I don’t have the best camera on my phone and I’m not the best photographer, so this time I made sure to purposefully take advantage. I tried to bunch together all our professional picture taking at two parks so I could pay to buy the photos from the Disney app for each day. By only doing two days, I was able to save money over paying the “whole trip” price.

Unfortunately I did that last time. There were just too many great memories and pictures. But I did learn the bunching method from that experience.

Do you have Disney World savings tips?

What are your favorite Disney savings hacks? Leave them in the comments!

 

Exploring Calusa Culture at The Mound House

Blue text with brown drop shadow reading: "Learning about Calusa Culture at the Mound House   femmefrugality.com"; directly beneath text, there is a table sitting in front of a window. On the blue table top, which is labeled "Nature's Toolbox" along with some other illegible text, are several tools made out of seashells and wood.

While in Florida, I came across a sign when I was driving back from one of my many Walmart trips to my hotel on Estero Island:

Mound House
Archeological Site –>

I was intrigued. I don’t know that I have ever visited an archeological site before. Historical sites, yes. Reenactment villages, for sure. But an archeological site?

Something new and right up my alley.

When I got back to the hotel, I looked up some info and planned a visit.

Touring the Mound House

 

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The Mound House was built on top of a shell mound built by Calusa Native Americans over the course of 2,000 years. The house itself was built in the 20th century on the highest point on the island.

When they went to install a pool sometime around the 1950s, they realized how real shell mounds were. The residents found themselves digging into shells rather than earth, which had been arranged there specifically to provide high ground in the case of all-too-common regional flooding.

Today, you can go underground and see the excavation site, learning a bit about how Calusa society worked, how they recycled and how that recycling scrambles the dating of the shells when you’re going through them layer by layer.

 

 

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It was extremely interesting. We also got to try out replica weapons, including an atlatl–a mysteriously universal ancient hunting tool–along with some of the wildlife in the region including one bold heron who didn’t flinch as we walked by, less than a foot away.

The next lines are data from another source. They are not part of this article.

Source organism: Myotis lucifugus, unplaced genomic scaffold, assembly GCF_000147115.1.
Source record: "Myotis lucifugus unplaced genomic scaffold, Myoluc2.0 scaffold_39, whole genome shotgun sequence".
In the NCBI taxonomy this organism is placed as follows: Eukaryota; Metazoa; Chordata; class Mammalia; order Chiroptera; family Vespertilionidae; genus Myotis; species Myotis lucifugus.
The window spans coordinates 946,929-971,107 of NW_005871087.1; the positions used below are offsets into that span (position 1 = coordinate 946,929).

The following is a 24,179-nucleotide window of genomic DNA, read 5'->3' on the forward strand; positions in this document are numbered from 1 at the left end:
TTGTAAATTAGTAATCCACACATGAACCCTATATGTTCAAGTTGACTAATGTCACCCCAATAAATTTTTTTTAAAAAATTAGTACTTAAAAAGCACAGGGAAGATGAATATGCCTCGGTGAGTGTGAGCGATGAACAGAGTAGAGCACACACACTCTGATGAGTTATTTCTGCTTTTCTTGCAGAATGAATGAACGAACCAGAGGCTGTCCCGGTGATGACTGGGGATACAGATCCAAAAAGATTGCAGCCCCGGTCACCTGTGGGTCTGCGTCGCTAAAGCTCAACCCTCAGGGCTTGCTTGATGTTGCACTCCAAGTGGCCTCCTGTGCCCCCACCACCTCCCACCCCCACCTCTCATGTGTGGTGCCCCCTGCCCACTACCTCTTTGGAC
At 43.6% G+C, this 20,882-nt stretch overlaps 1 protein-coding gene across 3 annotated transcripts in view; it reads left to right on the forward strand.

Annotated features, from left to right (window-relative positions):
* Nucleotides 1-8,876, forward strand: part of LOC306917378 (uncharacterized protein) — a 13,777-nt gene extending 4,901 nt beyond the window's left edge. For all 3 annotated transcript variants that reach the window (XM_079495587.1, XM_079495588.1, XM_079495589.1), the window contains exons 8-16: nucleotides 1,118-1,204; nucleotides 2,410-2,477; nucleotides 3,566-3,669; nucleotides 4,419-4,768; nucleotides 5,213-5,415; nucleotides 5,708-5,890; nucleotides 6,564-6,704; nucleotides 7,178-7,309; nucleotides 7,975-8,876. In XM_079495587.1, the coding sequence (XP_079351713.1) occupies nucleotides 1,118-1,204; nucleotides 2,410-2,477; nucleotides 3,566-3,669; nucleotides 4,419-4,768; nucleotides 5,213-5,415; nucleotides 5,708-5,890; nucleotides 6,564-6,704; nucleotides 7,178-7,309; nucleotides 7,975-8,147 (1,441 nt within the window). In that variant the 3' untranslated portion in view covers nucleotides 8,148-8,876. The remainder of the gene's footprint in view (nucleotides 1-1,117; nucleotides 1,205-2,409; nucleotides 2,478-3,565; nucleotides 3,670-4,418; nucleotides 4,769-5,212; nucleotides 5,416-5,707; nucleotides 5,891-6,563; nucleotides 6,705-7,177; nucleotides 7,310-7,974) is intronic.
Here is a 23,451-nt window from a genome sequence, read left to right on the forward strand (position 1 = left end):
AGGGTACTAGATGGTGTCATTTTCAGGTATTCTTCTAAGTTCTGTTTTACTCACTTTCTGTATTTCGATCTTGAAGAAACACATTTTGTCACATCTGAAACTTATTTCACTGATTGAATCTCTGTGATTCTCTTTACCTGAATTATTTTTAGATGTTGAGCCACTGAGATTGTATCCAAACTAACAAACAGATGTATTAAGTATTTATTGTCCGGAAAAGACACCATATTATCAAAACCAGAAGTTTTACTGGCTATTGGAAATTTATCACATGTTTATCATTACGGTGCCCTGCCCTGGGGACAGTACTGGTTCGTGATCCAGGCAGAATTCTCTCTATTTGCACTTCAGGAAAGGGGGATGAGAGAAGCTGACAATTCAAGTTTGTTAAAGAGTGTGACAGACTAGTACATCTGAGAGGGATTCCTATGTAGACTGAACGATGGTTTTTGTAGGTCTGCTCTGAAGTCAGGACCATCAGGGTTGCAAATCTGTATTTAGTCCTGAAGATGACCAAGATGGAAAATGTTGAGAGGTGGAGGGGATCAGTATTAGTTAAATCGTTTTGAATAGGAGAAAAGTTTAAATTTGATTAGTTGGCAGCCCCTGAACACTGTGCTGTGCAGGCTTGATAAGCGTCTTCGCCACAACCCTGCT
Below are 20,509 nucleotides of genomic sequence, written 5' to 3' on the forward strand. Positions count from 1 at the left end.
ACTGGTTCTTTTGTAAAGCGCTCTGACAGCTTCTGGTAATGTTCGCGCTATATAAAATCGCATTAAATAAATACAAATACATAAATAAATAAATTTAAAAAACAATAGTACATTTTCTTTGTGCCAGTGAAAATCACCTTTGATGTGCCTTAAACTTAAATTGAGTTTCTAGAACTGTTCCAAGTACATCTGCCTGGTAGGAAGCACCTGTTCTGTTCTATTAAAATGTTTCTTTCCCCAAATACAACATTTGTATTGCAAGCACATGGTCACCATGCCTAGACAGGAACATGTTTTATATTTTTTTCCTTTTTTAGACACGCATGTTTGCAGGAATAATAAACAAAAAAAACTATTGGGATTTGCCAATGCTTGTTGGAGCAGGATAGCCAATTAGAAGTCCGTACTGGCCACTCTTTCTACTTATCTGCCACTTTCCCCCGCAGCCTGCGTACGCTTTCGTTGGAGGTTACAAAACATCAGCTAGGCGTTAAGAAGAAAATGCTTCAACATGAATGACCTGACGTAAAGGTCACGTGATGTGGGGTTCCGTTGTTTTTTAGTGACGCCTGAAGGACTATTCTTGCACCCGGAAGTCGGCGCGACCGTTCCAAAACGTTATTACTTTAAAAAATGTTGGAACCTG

After the official tour was over, we explored some of the exhibits upstairs. Here we learned about the history of the house, which was built by a local tycoon in order to inspire tourism to the island in my extremely watered-down version of history.

 

 

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The Shrouded History of the Calusa

But also the Calusa Indians, who lived in this region for millennia prior to Spanish invasions, have had their history extremely watered down, and in some cases completely eradicated. And not just in my retelling.

The tribe, whose name means ‘The Fierce Ones,’ were notorious warriors and did very well for themselves. When the Spanish came, they defended themselves heartily. But the introduction of new illnesses to the Calusa contributed in large part to their eventual extinction–at least as I understand it from the short tour I went on that one time when I was in Florida.

The little ones did get to try on replica masks, though. They got to learn about the weapons made of shells that these warriors used to assert their dominance.

 

 

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We also got to learn a bit about the religion, which ironically may have been preserved better than some other aspects of the culture with the introduction of literate Spanish missionaries. One aspect of the religion which I found particularly interesting was the idea that we have three different souls, and they all go different places (or stay) depending on their individual purpose.

We had so much fun and learned a ton. It was easily one of the best last-minute vacation experiences we’ve had as a family.

How much does The Mound House cost?

Visiting and getting the tour wasn’t the most frugal adventure ever (some of the things we did on this trip were free), but it also wasn’t crazy expensive and was worth every penny. Kids’ admission is $5 for children ages 6+, adults get in for $10 and students get in for $8 with an ID. Kids ages five and under do get in for free. Some of the tours won’t cost you more, but the most expensive one, which happens in kayaks, will run you $50/person.

Again, so worth it. Check hours and the tour schedule before you plan your trip, and you could set yourself up to see a replica carving demonstration, visit a touch tank full of the local marine life, kayak through the mangroves or learn more about archeology in a hands-on environment.

The place is magical.